How is your church doing financially in these pandemic days? Do you know?
I set out to write a column about financial shortfalls congregations are facing as fallout from the COVID-19 pandemic continues. It was inspired mainly by a recent email from my own church indicating the prospect of a big deficit for the year.
But when I started checking in with pastor friends, I discovered their churches were generally doing quite well. Some had seen an increase in giving over the previous year despite the lack of face-to-face meetings. Others were running about the same or slightly behind but still ahead because operating expenses were lower.
When I searched online for articles about churches facing financial struggles, most were dated last March and April and based on dire projections rather than much experience.
My suspicions that things don’t seem as bad as expected were confirmed by a Baptist News Global (BNG) story posted August 10. The article cited financial consultants who said the churches they deal with are about equally divided between those who are ahead in their giving, relatively flat or considerably behind.
What’s up – or down – with giving?
With congregations not doing business and passing the plate as usual, one would expect a precipitous fall in contributions. It seems counterintuitive that offerings would increase or even stay the same.
Allen Walworth, an executive with financial consultant Generis, told BNG that the churches doing well were typically healthy and committed to their mission, as well as being quick to adapt to virtual services and meetings that helped to maintain a feeling of connection.
I know an email from my church hits my inbox every day, and I get regular emails from pastor friends who send a message to their congregations weekly, if not more often. Churches that stay in touch are more likely to see their members continue to support the program.
Even if they cannot come to worship, members know the church staff is still working, planning, “Zooming” in to stay in touch and seeking to minister as best they can.
I’ve heard a couple of pastors note many people seem to have more spendable income than before the pandemic. We’re driving so little and gas has become so cheap that commuting costs can be inconsequential. We’re not eating out, going shopping, attending ball games or spending on vacations as we usually do.
Some folks feel good about sharing some of the surplus with the church, especially if they know the funds can help others who aren’t so fortunate.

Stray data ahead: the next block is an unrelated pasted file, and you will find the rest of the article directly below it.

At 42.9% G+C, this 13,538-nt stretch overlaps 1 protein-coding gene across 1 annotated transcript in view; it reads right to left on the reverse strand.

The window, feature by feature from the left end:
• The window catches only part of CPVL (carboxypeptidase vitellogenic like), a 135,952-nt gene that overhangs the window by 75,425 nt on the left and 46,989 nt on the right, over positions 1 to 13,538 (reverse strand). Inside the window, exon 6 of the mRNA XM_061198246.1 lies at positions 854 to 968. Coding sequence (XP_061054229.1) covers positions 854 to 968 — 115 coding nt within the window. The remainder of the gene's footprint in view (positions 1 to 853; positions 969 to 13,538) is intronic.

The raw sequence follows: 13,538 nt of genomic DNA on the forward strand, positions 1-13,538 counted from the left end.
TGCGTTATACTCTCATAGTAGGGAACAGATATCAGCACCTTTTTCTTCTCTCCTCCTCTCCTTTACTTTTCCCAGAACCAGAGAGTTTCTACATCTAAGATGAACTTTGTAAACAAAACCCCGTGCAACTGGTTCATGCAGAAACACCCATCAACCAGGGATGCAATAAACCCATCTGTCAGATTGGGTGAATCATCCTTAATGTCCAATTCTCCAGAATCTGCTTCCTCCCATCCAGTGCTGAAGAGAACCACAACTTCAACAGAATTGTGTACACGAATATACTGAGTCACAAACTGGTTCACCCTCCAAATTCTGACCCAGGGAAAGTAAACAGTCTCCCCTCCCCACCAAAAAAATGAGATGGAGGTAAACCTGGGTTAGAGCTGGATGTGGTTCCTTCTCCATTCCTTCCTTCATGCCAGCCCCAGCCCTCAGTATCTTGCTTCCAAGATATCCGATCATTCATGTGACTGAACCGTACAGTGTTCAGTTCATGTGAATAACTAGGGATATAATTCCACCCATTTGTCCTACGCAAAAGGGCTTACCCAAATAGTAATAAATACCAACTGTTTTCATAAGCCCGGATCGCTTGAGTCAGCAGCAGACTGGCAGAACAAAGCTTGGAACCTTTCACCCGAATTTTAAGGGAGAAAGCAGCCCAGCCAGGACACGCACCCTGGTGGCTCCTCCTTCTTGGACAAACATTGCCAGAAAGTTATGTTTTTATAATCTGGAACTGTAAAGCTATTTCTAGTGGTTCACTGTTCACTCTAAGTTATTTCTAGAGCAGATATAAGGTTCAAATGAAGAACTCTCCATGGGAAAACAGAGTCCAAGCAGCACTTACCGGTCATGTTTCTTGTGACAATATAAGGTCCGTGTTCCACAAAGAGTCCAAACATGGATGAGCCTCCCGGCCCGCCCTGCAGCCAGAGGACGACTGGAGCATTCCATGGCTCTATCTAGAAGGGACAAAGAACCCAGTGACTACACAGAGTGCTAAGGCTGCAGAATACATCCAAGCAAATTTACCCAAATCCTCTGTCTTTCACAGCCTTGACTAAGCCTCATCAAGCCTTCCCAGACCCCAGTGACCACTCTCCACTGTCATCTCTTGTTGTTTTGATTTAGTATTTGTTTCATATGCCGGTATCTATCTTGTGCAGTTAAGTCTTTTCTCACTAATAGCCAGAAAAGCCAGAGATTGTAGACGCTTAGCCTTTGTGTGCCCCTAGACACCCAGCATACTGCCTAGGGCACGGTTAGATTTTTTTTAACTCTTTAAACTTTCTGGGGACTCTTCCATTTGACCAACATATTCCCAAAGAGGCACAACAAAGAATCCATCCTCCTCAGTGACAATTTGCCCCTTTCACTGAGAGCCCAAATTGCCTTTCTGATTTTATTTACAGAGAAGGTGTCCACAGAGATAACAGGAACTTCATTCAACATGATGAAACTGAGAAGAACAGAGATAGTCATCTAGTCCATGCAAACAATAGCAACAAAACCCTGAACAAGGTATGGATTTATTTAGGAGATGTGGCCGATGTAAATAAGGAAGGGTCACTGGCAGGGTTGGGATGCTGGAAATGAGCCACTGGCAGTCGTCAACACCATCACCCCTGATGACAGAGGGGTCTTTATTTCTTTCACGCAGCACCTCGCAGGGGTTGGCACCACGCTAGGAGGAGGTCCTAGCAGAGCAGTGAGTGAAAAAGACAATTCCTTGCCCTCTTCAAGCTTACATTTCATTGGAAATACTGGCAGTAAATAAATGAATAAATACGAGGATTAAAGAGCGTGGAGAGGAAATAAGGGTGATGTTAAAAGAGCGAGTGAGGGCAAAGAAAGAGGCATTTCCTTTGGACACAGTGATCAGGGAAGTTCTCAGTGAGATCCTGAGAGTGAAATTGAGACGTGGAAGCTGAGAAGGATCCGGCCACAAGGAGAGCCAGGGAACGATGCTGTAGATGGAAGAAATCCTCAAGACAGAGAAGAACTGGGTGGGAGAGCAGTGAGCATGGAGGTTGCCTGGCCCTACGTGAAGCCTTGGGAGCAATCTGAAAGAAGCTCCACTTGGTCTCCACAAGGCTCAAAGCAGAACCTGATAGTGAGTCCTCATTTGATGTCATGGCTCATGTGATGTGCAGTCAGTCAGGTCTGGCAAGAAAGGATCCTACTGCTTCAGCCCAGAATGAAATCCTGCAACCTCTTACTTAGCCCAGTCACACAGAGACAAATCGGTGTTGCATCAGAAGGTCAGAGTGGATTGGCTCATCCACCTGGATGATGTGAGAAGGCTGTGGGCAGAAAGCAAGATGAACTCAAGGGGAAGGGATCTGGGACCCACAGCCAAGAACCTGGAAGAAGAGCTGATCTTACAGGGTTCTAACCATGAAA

My cynical side wonders if some of us don’t secretly enjoy sleeping in on Sunday morning and listening to a live stream in our pajamas – or pulling up a recorded service and being able to fast-forward through our least favorite parts.
Maybe we figure the least we can do for the added convenience is to keep the contributions coming. I suspect many churches that didn’t already stream or record their services will continue to do so once it’s safe to regather. Some members may not want to give up their new habit of worship over waffles.
Keeping up with contributions is easy in churches that offer pre-planned online giving, “Donate” buttons on their website or app-based options like PayPal, Venmo and CashApp. Others have placed secure boxes for drive-by donations outside the building, and the post office is still delivering checks for those who want to mail them.
We can only hope churches currently doing well will continue to do so and don’t find donations decreasing if members should grow increasingly disconnected from their sense of congregational community. There’s still work to be done.
Even the healthiest churches still have fixed costs like mortgage payments and maintenance for aging buildings that don’t change whether anyone is meeting or not.
Some churches that would otherwise be doing well are suffering because they may sponsor or house programs like weekday preschools that bring in positive income to fill out the annual budget, but that income is either gone or seriously diminished.
Funds available through the Paycheck Protection Program may have helped keep the staff paid for a while but are probably exhausted by now.
And what about churches that are less healthy and trustful of leadership? What about churches whose leaders and members are way behind on the technological curve?
What about churches whose members have been hit disproportionally by layoffs or diminished hours or having to close their businesses?
Even if “just” a third of the churches are struggling, that’s still troubling news.
This could be a time for churches who are doing well to extend their ministries by offering to share some of their expertise or resources to help floundering congregations that are falling behind.
It is definitely a time for all kingdom people who have the resources to open our hearts and our wallets to folks less fortunate than we.
It is clearly not a time to become complacent. Financial troubles had become endemic for many churches before the pandemic came along, and a COVID-19 vaccine won’t do anything to cure that condition.
On whatever level, whether in congregational settings or in supporting needed social ministries, this is a time when generous folk step forward to do what needs to be done.
And keep on doing it.